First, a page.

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Phytophagy of omnivorous predator Macrolophus pygmaeus affects performance of herbivores through induced plant defences
- Zhang, NinaXiaoning, Messelink, GerbenJ., Alba, JuanM., Schuurink, Robert.C., Kant, MerijnR., Janssen, Arne
- Oecologia 2018 v.186 no.1 pp. 101-113
- Frankliniella occidentalis, Macrolophus, Myzus persicae, Tetranychus urticae, adults, herbivores, jasmonic acid, juveniles, larvae, leaves, metabolites, omnivores, plant hormones, predators, reproduction, salicylic acid, sweet peppers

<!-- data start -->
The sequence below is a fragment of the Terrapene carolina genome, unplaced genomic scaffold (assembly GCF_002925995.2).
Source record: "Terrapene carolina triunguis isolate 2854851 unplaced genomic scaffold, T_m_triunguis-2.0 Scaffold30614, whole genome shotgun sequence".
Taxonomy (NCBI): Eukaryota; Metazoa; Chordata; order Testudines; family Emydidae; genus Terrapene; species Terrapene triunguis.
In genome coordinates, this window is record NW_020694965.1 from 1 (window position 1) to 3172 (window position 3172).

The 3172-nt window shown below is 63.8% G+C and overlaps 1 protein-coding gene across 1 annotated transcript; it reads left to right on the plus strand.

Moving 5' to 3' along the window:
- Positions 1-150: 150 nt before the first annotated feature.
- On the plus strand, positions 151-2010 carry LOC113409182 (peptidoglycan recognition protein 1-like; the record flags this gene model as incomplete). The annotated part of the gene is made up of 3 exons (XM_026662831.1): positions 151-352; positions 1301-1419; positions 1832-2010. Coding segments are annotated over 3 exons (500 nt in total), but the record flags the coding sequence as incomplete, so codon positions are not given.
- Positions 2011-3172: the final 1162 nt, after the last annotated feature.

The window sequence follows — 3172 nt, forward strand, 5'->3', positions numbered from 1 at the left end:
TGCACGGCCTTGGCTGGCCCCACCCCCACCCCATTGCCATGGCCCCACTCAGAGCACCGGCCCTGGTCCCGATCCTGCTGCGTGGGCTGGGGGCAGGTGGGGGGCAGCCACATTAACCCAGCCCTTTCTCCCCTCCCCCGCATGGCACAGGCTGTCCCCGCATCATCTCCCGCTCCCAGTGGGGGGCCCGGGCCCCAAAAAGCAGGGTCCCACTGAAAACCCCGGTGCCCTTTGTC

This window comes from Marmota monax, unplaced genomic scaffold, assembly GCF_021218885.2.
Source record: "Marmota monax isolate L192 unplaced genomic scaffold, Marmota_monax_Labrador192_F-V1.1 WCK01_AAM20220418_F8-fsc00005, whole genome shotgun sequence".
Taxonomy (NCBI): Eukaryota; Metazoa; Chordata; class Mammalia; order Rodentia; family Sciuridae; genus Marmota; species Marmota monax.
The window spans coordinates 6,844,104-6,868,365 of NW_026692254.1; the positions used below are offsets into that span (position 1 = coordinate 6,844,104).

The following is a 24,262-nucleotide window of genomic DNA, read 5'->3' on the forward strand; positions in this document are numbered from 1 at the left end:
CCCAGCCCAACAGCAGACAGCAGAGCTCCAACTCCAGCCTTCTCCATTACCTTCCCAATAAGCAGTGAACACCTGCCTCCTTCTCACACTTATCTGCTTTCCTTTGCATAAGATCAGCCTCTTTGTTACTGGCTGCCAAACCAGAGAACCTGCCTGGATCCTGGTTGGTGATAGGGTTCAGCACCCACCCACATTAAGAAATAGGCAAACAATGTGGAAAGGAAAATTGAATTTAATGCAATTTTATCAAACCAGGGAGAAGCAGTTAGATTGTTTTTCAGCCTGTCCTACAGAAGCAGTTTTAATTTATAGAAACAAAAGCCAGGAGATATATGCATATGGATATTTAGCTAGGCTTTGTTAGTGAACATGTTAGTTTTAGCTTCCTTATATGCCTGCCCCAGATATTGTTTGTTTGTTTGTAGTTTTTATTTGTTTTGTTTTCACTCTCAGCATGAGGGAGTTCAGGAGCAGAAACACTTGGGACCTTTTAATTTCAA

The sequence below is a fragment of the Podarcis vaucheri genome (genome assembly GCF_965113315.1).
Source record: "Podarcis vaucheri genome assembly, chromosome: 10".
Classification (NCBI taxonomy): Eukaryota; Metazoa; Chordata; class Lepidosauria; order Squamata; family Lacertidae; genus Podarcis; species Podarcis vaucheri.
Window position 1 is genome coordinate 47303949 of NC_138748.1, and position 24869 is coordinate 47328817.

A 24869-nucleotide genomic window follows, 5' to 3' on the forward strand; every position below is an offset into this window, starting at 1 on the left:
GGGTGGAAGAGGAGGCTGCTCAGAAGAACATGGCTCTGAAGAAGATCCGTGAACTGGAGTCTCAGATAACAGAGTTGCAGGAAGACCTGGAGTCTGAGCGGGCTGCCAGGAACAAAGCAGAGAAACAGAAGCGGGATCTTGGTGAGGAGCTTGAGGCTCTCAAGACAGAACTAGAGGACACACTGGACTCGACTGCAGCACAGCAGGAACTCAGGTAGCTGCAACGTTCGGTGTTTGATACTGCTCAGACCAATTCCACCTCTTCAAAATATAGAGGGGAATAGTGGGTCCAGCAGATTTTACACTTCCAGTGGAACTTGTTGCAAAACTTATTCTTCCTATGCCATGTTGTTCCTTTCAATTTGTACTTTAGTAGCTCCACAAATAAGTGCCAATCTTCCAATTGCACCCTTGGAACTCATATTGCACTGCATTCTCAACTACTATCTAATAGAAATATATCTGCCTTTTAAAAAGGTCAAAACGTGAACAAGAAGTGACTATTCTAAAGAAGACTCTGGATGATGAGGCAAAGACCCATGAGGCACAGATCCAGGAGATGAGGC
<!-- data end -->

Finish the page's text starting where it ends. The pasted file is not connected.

- Plants possess various inducible defences that result in synthesis of specialized metabolites in response to herbivory, which can interfere with the performance of herbivores of the same and other species. Much less is known of the effects of plant feeding by omnivores. We found that previous feeding of the omnivorous predator Macrolophus pygmaeus on sweet pepper plants significantly reduced reproduction of the two-spotted spider mite Tetranychus urticae and western flower thrips Frankliniella occidentalis on the same plants, also on leaves that had not been exposed to the omnivore. In contrast, no effect was found on the reproduction of the green peach aphid Myzus persicae. Juvenile survival and developmental time of T. urticae and M. persicae, and larval survival of F. occidentalis were not affected by plant feeding by M. pygmaeus. Larvae of F. occidentalis feeding on leaves previously exposed to M. pygmaeus required longer to develop into adults. Defence-related plant hormones were produced locally and systemically after exposure to M. pygmaeus. The concentrations of 12-oxo-phytodienoic acid and jasmonic acid–isoleucine in the attacked leaves were significantly higher than in the corresponding leaves on the uninfested plants, and jasmonic acid concentrations showed the same trend, suggesting that jasmonic-acid-related defence pathways were activated. In contrast, similar concentrations of salicylic acid were found in the attacked leaves of M. pygmaeus-infested plants and uninfested plants. Our results show that plant feeding by omnivorous predators decreases the performance of herbivores, suggesting that it induces plant defences.